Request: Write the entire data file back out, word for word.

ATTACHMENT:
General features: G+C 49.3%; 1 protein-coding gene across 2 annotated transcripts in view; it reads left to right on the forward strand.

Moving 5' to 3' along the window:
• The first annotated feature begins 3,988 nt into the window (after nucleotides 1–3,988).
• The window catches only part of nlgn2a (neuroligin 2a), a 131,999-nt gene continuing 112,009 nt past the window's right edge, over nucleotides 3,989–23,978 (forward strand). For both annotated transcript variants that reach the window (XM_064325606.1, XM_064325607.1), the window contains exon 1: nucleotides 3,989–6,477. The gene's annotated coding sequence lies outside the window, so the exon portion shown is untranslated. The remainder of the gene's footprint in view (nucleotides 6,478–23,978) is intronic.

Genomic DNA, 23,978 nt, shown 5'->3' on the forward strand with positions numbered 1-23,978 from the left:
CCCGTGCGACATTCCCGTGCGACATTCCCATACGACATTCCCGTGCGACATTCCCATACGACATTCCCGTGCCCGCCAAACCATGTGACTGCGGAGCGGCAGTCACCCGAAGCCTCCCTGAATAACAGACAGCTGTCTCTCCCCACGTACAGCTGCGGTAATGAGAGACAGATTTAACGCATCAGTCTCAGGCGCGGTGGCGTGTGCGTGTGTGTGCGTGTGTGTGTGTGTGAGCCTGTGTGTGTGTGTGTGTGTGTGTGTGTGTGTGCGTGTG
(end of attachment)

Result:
General features: G+C 49.3%; 1 protein-coding gene across 2 annotated transcripts in view; it reads left to right on the forward strand.

Moving 5' to 3' along the window:
• The first annotated feature begins 3,988 nt into the window (after nucleotides 1–3,988).
• The window catches only part of nlgn2a (neuroligin 2a), a 131,999-nt gene continuing 112,009 nt past the window's right edge, over nucleotides 3,989–23,978 (forward strand). For both annotated transcript variants that reach the window (XM_064325606.1, XM_064325607.1), the window contains exon 1: nucleotides 3,989–6,477. The gene's annotated coding sequence lies outside the window, so the exon portion shown is untranslated. The remainder of the gene's footprint in view (nucleotides 6,478–23,978) is intronic.

Genomic DNA, 23,978 nt, shown 5'->3' on the forward strand with positions numbered 1-23,978 from the left:
CCCGTGCGACATTCCCGTGCGACATTCCCATACGACATTCCCGTGCGACATTCCCATACGACATTCCCGTGCCCGCCAAACCATGTGACTGCGGAGCGGCAGTCACCCGAAGCCTCCCTGAATAACAGACAGCTGTCTCTCCCCACGTACAGCTGCGGTAATGAGAGACAGATTTAACGCATCAGTCTCAGGCGCGGTGGCGTGTGCGTGTGTGTGCGTGTGTGTGTGTGTGAGCCTGTGTGTGTGTGTGTGTGTGTGTGTGTGTGTGCGTGTG